And that’s not even the most extreme serial number I can think of.  Serial number “YESTHISISAVALIDSRNUM” (yes, this is a valid serial number) is the most extreme serial number I can think of, and this is what it would look like as an sNDC in the GS1-128 symbology:

In fact, I had to reduce the image considerably to get it to fit into this webpage. Click on the image to see it full scale.

That’s even less workable.


2-Dimensional barcode symbologies, like GS1’s DataMatrix, will solve this problem, yes.  For example, here is what the previous two examples would look like encoded in GS1 DataMatrix:



Both of these symbols take up less space than the original UPC-A barcode that only contains the NDC.  Even if we now add a lot/batch (AI=”10) and an expiration date (AI=”17) as I recommended in my essay “SNI’s Are Not Enough In a Plateau-Based Supply Chain Security Approach”, and we do so using the maximum lengths possible, these two become:



Whoa!  What happened with the “extreme” example to make it blow up so big?  There are two things that just happened.  First, the DataMatix symbology is highly compressed and it automatically adjusts to accommodate the type and size of the data being encoded.  Notice that the length of the lot number and the serial number in the two images above are the same, but the type of the data in the lot and serial numbers are not the same.  When only digits are used the symbology can compress the image into a smaller space than it can when alphanumerics are used.  In both examples I am using the maximum number of characters allowed, but in the extreme example I am using all alphas in both the serial number and in the lot number.  That is the worst-case scenario and, as you can see, it takes up more space.

Second, the GS1 DataMatrix symbology will split into multiple segments (four in this case) once you cross a technical boundary related to the number of bits being encoded.  Alphanumeric characters require more bits to encode them than numeric characters and in this example we crossed that boundary so the image generator split it into four segments.  This helps readers decode larger symbols without significantly lowering reliability.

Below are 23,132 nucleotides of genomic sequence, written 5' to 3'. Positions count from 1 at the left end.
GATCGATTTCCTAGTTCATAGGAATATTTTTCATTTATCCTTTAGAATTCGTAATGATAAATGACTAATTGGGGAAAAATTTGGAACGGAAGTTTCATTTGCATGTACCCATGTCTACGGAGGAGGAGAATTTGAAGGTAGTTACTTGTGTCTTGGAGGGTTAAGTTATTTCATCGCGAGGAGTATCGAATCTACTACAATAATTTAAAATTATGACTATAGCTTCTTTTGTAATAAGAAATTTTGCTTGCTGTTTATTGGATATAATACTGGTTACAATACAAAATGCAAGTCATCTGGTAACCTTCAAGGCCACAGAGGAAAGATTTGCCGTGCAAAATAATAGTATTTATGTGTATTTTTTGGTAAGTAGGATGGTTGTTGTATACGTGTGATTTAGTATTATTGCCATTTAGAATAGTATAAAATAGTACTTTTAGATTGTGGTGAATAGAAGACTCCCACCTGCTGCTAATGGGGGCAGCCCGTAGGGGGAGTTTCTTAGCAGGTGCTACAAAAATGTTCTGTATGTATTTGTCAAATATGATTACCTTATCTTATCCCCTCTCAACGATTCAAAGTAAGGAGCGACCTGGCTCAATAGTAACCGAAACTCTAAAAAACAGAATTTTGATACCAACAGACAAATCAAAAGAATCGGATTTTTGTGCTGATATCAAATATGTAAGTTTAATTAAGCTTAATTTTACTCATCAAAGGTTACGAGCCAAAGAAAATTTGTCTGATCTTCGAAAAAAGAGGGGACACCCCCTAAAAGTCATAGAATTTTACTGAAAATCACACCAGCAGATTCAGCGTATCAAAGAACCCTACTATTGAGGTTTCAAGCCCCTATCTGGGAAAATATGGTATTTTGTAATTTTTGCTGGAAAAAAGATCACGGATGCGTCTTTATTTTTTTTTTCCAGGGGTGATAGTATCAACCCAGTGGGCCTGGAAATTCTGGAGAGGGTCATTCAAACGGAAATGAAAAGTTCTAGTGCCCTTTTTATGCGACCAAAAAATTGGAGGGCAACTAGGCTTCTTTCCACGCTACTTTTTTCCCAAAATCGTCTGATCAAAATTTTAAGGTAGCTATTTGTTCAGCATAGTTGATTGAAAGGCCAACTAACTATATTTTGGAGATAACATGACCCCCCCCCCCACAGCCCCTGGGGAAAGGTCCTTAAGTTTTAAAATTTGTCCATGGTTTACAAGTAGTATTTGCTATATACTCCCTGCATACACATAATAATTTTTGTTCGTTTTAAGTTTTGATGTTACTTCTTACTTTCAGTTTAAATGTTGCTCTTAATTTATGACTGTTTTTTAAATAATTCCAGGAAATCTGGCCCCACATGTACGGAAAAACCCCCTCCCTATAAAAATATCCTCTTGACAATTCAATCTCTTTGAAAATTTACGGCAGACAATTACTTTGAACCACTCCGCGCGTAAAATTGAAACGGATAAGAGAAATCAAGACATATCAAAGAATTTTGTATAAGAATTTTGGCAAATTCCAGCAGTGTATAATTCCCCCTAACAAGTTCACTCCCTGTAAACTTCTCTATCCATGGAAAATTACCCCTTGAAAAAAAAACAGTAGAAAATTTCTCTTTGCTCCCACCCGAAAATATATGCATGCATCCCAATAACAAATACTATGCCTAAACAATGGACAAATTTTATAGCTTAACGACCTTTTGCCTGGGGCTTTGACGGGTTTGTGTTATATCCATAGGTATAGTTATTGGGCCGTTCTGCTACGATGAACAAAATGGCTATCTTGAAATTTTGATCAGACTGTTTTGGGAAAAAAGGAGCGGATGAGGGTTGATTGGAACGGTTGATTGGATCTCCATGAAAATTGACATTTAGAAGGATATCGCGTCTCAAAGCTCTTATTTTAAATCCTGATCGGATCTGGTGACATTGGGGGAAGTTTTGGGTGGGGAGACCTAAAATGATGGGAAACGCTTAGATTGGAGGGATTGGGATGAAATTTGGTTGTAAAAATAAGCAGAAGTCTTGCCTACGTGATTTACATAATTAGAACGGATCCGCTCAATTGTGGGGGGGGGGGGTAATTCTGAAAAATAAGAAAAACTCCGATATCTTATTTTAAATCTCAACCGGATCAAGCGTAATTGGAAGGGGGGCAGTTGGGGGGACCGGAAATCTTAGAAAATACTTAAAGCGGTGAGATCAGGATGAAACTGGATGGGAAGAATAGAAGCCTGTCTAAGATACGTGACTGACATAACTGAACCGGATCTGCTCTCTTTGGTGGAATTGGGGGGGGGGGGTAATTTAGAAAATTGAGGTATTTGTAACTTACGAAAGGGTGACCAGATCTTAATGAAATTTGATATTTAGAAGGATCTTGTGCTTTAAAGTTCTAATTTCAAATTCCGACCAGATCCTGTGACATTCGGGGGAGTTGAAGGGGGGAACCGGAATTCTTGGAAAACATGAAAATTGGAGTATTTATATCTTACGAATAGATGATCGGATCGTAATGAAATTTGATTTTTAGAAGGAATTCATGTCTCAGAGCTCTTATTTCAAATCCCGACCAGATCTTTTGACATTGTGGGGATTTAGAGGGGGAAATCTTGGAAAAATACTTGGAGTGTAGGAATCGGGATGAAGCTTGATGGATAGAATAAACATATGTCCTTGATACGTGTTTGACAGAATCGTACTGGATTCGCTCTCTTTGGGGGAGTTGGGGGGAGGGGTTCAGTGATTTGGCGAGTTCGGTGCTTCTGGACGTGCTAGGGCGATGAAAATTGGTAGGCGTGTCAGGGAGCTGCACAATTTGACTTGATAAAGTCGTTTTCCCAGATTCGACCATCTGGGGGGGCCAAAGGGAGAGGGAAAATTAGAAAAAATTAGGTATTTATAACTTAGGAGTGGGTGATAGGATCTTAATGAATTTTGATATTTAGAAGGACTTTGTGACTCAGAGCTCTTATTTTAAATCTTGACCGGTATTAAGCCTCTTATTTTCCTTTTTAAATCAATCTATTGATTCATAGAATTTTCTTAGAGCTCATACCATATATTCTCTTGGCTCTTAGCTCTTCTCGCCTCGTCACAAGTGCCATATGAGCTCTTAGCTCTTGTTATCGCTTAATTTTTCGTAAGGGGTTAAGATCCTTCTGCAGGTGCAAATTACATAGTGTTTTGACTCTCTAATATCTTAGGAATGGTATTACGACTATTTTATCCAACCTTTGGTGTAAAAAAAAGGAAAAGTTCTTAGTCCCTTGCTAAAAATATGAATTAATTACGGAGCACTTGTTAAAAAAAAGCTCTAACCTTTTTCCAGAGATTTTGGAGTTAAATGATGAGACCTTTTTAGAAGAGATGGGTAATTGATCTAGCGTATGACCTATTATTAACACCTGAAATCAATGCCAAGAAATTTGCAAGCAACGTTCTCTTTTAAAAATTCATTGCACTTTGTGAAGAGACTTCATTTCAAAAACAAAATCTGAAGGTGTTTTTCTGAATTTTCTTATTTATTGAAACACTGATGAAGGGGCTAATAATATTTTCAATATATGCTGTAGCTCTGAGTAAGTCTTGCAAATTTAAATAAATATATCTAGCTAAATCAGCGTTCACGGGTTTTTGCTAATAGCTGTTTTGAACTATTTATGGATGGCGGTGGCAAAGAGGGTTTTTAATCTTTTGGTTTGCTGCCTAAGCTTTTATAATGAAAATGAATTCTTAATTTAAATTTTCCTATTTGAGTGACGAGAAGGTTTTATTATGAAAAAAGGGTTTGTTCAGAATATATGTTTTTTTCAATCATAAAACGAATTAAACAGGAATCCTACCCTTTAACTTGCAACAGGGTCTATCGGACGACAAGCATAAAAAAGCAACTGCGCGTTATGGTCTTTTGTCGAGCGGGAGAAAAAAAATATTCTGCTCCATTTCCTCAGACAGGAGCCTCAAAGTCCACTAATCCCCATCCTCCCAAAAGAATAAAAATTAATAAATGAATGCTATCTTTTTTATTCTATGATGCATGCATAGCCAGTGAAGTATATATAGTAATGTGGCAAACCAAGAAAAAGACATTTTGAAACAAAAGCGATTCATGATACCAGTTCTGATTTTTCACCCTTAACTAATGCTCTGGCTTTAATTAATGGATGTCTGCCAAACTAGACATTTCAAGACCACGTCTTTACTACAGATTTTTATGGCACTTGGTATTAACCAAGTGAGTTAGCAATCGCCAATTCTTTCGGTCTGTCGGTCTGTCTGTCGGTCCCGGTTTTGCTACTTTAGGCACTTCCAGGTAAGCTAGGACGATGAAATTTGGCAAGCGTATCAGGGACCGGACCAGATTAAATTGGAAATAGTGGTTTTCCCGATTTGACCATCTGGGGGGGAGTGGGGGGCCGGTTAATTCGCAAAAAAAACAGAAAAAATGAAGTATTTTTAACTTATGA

Considering the fact that it required me to come up with a pretty unrealistic extreme example of both serial number and lot number before the symbols made the leap to four segments I think it is unlikely that most drugs will require more than one segment.  That’s because most drugs require many fewer than 20 characters for their lot/batch and serial numbers and most companies will probably stick with numeric-only characters in their serial numbers.


The pharma industry could move to Radio Frequency Identification (RFID) instead of 2D barcodes where regulations allow, but I believe that is unlikely except where the overseeing regulatory body actually requires it for all drugs in that jurisdiction.  The explanation I documented for that in my essay “RFID is DEAD…at Unit-Level in Pharma” still applies.  On the other hand, RFID would also solve the space problem that we have seen results with linear barcodes and the addition of serialization.  In fact, most RFID tags would likely be placed under the product label so they would not take up any label real estate at all, but I don’t think manufacturers will view that savings as enough to offset the cost of the tags themselves.


If you are a global pharma manufacturer or repackager and you haven’t yet figured out a plan for moving away from linear barcodes on your product labels, now is the time to start.  Whether you choose 2D barcodes or RFID, the existence of serialization mandates around the world is the reason you need to take action and the time is now.

If you are a distributor, pharmacy or dispenser of pharmaceuticals in parts of the world where serialization has arrived or is coming, you need to develop a plan for reading the product codes and serial numbers using technologies that drug manufacturers and repackagers will move to.  Now is the time to find out how many different technologies you will have to deal with.  Now is the time to influence those manufacturers who are considering technologies that you don’t want and steer them toward those you do want.

Now is the time.